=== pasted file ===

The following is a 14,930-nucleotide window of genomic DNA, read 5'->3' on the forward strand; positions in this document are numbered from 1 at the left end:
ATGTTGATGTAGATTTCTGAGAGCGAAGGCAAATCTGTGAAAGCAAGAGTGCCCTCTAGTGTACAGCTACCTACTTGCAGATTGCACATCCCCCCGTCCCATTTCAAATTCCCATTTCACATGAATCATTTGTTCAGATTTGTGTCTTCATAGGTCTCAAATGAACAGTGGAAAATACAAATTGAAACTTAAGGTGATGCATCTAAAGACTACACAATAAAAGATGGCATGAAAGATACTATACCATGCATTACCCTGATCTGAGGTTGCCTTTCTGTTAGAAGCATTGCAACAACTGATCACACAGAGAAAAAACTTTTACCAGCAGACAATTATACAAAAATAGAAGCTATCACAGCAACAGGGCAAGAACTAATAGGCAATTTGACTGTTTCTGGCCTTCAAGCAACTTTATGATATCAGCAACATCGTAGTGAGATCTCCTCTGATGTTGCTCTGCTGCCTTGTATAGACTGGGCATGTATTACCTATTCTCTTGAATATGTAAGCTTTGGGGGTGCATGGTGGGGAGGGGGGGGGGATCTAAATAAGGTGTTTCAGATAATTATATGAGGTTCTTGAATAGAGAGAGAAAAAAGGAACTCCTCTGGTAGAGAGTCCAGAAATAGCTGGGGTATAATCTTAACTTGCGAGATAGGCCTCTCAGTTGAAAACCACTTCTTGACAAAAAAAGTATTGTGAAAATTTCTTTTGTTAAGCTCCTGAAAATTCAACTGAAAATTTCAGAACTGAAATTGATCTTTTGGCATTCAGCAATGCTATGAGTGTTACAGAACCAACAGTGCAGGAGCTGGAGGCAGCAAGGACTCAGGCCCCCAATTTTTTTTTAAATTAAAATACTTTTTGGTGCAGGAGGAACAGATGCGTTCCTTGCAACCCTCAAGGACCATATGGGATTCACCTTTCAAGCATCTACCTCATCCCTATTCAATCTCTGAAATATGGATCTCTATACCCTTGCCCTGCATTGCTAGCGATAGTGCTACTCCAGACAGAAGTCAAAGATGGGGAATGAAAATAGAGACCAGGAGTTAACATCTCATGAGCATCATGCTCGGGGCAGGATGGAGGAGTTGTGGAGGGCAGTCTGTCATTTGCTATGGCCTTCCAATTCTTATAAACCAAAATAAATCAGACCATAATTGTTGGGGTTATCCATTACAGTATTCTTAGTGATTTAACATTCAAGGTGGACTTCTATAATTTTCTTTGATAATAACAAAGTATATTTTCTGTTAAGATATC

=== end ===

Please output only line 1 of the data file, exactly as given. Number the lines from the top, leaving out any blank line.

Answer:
The following is a 14,930-nucleotide window of genomic DNA, read 5'->3' on the forward strand; positions in this document are numbered from 1 at the left end: